LAFAYETTE, Colo. — Spend a day with Donte Wilburn and you may have a hard time keeping up.
He owns Premier Auto Detailing with locations in Lafayette and Kokomo, and plans to expand soon to Indianapolis.
He also just partnered in the purchase of Legacy Courts, a 40,000-square-foot sports complex in Lafayette that draws teams and tournaments from across the state.
He helped save the facility from being turned into a massive storage complex.
"We really wanted to keep the place what it was and actually make it bigger and better," Wilburn said.
All of it was enough to earn him accolades and an invite from Indiana Gov. Eric Holcomb to attend this year's State of the State Address.
"We want more Donte Wilburns," Holcomb said during his speech in January. "Donte, thank you for making a difference."
Wilburn was named Indiana's small business entrepreneur of the year in 2021 — by all accounts, he's living out the American dream.
But it wasn’t always that way. In fact, it was far from it.
"I was 22 years old," Wilburn said. "Conspiracy to deal marijuana."
He nearly lost his life.
"It was a shootout," Wilburn recalled of the drug deal gone bad that got him arrested. "My friend was shot three different times. I was facing eight years in prison."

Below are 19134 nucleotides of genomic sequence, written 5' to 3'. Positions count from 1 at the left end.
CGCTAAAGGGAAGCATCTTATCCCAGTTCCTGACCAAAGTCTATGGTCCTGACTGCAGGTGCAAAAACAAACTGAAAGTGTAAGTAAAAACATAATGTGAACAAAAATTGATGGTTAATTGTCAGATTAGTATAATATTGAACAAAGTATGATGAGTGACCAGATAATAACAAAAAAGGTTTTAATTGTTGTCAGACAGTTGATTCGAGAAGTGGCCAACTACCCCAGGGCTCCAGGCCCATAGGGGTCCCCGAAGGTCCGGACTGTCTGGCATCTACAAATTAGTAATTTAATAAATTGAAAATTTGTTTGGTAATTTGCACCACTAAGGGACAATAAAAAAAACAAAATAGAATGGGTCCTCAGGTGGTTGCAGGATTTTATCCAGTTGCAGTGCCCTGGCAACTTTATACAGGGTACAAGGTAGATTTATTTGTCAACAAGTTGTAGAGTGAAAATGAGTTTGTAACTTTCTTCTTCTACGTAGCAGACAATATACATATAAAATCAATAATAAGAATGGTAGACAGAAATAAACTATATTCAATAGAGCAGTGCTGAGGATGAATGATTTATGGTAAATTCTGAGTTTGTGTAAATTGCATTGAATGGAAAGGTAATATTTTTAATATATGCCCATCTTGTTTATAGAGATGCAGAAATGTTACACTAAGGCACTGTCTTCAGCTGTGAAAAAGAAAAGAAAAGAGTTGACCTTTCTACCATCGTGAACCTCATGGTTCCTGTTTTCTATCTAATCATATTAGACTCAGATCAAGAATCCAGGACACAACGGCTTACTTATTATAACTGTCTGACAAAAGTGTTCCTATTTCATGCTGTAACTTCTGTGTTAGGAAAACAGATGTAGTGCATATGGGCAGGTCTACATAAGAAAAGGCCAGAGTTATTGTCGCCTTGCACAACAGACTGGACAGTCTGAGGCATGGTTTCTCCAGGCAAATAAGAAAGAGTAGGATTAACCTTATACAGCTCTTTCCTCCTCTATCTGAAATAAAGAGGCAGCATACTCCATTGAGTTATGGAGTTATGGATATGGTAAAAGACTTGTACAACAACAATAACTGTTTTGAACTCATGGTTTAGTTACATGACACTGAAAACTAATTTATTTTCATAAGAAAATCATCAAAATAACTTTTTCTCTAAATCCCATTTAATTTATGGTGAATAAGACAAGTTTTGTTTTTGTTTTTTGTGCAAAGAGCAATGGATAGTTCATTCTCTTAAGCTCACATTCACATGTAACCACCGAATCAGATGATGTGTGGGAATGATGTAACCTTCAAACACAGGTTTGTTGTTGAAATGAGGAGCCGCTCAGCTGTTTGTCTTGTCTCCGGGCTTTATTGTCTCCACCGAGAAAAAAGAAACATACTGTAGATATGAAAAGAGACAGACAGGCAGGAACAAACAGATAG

For Wilburn, it was hard to see much of a future at all.
"I was suicidal. I just didn't see myself coming out of the pit that I put myself in," he said. "But my mom kept telling me, 'It's gonna be OK. I promise you.' She said, 'I know it hurts now, but it's gonna be OK.' And thank God I had her in my ear encouraging me."
Wilburn was sentenced to community corrections and got a job washing cars for minimum wage. He worked his way up to manager and then saved up enough to open his own business.
Wilburn, who is now also a pastor, credits his faith in God for directing his path.
During the State of the State Address, Wilburn received a standing ovation from lawmakers.
"In that moment, I look up to the sky and thank God," he said. "To be sitting there with the governor, with all his counsel, state officials standing up for me, I mean it almost brings tears to my eyes even now."
What does he want people to learn from his story?
"Never give up," he said. "Even when it's the worst of the worst of the worst, you can come out of it. It takes work. I had to basically rip up how I was and start over as a new man," Wilburn said. "But it's not impossible. That's what my story is. It's the possibility of becoming better."